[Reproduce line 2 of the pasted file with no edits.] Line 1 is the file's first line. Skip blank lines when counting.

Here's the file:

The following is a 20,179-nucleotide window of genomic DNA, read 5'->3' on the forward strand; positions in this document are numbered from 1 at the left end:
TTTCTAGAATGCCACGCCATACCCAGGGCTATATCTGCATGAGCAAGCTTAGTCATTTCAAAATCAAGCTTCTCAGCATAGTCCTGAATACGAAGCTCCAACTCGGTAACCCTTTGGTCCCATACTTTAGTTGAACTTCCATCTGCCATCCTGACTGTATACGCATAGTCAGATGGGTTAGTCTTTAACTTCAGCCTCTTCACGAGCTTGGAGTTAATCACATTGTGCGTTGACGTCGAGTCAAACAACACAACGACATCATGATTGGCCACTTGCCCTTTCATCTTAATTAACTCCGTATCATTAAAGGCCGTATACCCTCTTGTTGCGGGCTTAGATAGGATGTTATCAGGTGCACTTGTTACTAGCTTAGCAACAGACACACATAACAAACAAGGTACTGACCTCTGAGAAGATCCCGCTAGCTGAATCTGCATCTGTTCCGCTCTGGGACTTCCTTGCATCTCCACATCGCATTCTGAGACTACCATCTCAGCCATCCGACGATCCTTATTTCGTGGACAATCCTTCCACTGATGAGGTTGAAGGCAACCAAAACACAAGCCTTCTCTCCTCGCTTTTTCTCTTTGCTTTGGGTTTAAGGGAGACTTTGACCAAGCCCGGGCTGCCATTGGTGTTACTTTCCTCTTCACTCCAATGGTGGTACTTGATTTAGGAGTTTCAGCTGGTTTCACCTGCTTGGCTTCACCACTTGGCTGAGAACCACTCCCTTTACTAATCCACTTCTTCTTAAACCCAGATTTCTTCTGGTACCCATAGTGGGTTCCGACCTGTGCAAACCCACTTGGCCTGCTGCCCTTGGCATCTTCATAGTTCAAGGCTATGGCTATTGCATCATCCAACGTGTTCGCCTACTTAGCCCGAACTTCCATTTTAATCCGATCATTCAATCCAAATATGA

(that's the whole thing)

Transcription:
TTTCTAGAATGCCACGCCATACCCAGGGCTATATCTGCATGAGCAAGCTTAGTCATTTCAAAATCAAGCTTCTCAGCATAGTCCTGAATACGAAGCTCCAACTCGGTAACCCTTTGGTCCCATACTTTAGTTGAACTTCCATCTGCCATCCTGACTGTATACGCATAGTCAGATGGGTTAGTCTTTAACTTCAGCCTCTTCACGAGCTTGGAGTTAATCACATTGTGCGTTGACGTCGAGTCAAACAACACAACGACATCATGATTGGCCACTTGCCCTTTCATCTTAATTAACTCCGTATCATTAAAGGCCGTATACCCTCTTGTTGCGGGCTTAGATAGGATGTTATCAGGTGCACTTGTTACTAGCTTAGCAACAGACACACATAACAAACAAGGTACTGACCTCTGAGAAGATCCCGCTAGCTGAATCTGCATCTGTTCCGCTCTGGGACTTCCTTGCATCTCCACATCGCATTCTGAGACTACCATCTCAGCCATCCGACGATCCTTATTTCGTGGACAATCCTTCCACTGATGAGGTTGAAGGCAACCAAAACACAAGCCTTCTCTCCTCGCTTTTTCTCTTTGCTTTGGGTTTAAGGGAGACTTTGACCAAGCCCGGGCTGCCATTGGTGTTACTTTCCTCTTCACTCCAATGGTGGTACTTGATTTAGGAGTTTCAGCTGGTTTCACCTGCTTGGCTTCACCACTTGGCTGAGAACCACTCCCTTTACTAATCCACTTCTTCTTAAACCCAGATTTCTTCTGGTACCCATAGTGGGTTCCGACCTGTGCAAACCCACTTGGCCTGCTGCCCTTGGCATCTTCATAGTTCAAGGCTATGGCTATTGCATCATCCAACGTGTTCGCCTACTTAGCCCGAACTTCCATTTTAATCCGATCATTCAATCCAAATATGA